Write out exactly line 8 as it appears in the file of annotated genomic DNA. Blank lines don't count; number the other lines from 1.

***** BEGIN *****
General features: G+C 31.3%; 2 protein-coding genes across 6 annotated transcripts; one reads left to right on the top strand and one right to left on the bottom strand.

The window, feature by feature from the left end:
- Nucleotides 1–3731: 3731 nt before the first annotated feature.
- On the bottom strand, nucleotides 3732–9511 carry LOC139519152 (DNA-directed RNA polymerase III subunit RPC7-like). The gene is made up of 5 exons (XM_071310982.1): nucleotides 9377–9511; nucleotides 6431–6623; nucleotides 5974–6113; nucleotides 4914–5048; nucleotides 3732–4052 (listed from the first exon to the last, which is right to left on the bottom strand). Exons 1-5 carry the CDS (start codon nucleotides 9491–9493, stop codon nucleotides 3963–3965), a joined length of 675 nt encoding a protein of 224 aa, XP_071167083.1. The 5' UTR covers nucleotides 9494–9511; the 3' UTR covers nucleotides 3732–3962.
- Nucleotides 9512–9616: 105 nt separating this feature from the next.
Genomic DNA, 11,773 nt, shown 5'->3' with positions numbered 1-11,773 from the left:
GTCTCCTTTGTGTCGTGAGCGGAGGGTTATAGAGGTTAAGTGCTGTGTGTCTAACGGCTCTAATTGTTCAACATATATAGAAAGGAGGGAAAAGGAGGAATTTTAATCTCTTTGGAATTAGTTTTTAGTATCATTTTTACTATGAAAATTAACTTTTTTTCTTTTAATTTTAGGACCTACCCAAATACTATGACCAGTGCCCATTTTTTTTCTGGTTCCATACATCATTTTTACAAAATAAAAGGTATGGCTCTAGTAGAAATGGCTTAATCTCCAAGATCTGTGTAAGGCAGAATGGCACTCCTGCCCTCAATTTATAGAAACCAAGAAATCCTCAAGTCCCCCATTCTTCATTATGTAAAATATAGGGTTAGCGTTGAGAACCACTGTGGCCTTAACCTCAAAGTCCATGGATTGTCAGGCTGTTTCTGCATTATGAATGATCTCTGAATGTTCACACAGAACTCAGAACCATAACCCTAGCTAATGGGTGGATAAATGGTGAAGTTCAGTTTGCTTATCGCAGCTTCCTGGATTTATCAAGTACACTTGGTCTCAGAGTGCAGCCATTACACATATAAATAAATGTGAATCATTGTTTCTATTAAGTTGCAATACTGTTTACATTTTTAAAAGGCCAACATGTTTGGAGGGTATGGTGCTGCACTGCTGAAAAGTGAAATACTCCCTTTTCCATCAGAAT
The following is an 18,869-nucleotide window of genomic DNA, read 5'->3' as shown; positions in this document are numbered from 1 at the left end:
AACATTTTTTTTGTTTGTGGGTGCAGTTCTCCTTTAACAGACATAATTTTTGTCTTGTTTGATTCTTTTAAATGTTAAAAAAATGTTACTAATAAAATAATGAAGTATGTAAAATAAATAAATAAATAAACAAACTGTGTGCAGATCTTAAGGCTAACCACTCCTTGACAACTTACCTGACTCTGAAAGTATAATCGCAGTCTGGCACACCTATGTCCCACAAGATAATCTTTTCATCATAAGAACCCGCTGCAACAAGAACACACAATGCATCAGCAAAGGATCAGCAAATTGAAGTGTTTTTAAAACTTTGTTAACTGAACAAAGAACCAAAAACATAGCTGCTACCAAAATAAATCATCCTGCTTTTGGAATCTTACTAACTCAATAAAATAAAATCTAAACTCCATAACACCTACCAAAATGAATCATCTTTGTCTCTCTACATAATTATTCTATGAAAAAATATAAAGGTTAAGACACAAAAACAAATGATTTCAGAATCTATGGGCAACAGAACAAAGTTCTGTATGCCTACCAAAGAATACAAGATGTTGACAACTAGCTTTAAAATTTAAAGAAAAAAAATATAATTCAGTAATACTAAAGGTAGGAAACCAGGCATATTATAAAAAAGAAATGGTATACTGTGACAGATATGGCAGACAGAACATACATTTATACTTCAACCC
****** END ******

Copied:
The following is an 18,869-nucleotide window of genomic DNA, read 5'->3' as shown; positions in this document are numbered from 1 at the left end: